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Table salt contains a shocking number of microplastics

A recent study led by Andalas University in Indonesia has raised concerns about the presence of microplastics in table salt, echoing similar findings in bottled water. 

The research, involving 21 table salt brands, revealed that each contained microplastics, including fragments, fibers, films, and pellets. These molecules are associated with serious health risks, including cancer, heart disease, dementia, and fertility issues.

Salt contamination

The study, published in the Global Journal of Environmental Science and Management, points out that the contamination of salt can occur during the extraction of seawater and manufacturing processes. 

The research is particularly relevant for the United States, Singapore, and the Czech Republic, as Indonesia exports most of its sea salt to these countries.

How the research was conducted 

The methodology of the study involved examining 50 grams of salt from each brand. The salt was mixed with water to remove organic impurities, heated, and stirred. 

After the salt dissolved, the remaining material was examined under a microscope. The team detected up to 33 microplastics per kilogram of table salt.

Key findings

The researchers identified four types of microplastics by shape, size, and color. They found that fragments were the most common type of microplastic, followed by fibers, films, and pellets. Black was the predominant color among the particles.

Additionally, the team identified four types of polymers present in the microplastics: polyethylene (PE), polypropylene (PP), polyethylene terephthalate (PET), and polyester. PE is commonly used in synthetic resins, PP in robust, heat-resistant plastics, PET in clothing fibers and containers for liquids and foods, and polyester in man-made fiber materials.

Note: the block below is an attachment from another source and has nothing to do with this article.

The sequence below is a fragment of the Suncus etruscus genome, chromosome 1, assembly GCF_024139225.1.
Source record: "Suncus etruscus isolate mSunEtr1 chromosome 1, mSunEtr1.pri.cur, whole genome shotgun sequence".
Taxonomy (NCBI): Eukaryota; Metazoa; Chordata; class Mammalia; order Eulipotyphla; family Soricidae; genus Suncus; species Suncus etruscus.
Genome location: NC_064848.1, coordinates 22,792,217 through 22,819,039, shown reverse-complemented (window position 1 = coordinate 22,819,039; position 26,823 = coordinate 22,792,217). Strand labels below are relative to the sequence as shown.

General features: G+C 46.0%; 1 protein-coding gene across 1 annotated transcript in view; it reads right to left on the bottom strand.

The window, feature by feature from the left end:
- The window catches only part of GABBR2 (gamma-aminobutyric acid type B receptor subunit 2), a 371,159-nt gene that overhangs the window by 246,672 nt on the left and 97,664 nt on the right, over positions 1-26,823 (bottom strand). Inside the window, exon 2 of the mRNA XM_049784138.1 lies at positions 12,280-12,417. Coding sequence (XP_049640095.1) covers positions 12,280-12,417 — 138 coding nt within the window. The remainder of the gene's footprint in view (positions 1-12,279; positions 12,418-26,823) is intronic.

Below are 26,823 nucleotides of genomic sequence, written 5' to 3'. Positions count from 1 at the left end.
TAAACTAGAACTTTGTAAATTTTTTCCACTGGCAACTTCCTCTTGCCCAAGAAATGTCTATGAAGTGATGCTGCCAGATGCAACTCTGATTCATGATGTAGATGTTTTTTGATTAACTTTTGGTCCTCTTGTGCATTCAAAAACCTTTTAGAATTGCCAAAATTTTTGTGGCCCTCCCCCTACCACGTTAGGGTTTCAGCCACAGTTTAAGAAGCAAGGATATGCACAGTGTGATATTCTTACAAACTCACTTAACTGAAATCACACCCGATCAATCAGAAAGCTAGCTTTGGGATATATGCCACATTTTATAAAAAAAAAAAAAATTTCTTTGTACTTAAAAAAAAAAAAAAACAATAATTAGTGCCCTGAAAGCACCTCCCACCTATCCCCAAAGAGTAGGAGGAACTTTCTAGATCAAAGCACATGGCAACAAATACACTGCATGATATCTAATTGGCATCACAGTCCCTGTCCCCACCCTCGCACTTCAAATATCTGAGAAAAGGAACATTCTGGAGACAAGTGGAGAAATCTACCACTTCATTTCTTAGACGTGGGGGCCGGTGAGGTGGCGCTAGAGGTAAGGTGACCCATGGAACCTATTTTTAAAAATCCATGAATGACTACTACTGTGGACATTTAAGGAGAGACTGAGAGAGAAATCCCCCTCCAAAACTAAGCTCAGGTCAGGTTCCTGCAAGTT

Growing collection of evidence

Notably, the study chose not to disclose the names of the salt brands tested to maintain privacy. This research is part of a growing body of evidence highlighting the widespread presence of microplastics in everyday products. 

A similar study conducted by the University of Alicante in 2017 found up to 280 molecules per kilogram of salt from Spain, another significant exporter of salt to the US.

Study implications 

These findings underscore the pervasive nature of microplastic pollution and its potential implications for human health. 

As microplastics are found in various sources, including food, water, and air, understanding their impact and finding ways to mitigate their presence in the environment and consumer products is becoming increasingly crucial.

Additional sources of salt contamination 

Salt contamination can occur from a variety of sources, often depending on how and where the salt is sourced and processed. Here are some common sources:

  • Environmental pollution: Industrial waste and agricultural runoff can contaminate seawater or underground brine with heavy metals like mercury, lead, arsenic, and cadmium. These pollutants can enter the salt during the evaporation process.
  • Natural contaminants: Certain naturally occurring elements, like fluoride or bromide, might be present in higher than desirable amounts in some salt deposits.
  • Manufacturing process: During the processing and refining of salt, contamination can occur from equipment or during the addition of anti-caking agents, which may contain impurities.
  • Microbial contamination: Sea salt, especially unrefined varieties, can sometimes be contaminated with microorganisms from seawater.
  • Storage and transportation: Salt can also be contaminated during storage or transportation if it comes into contact with contaminated materials.
  • Packaging materials: Certain types of packaging might leach chemicals into the salt, especially if stored in high heat or humidity conditions.

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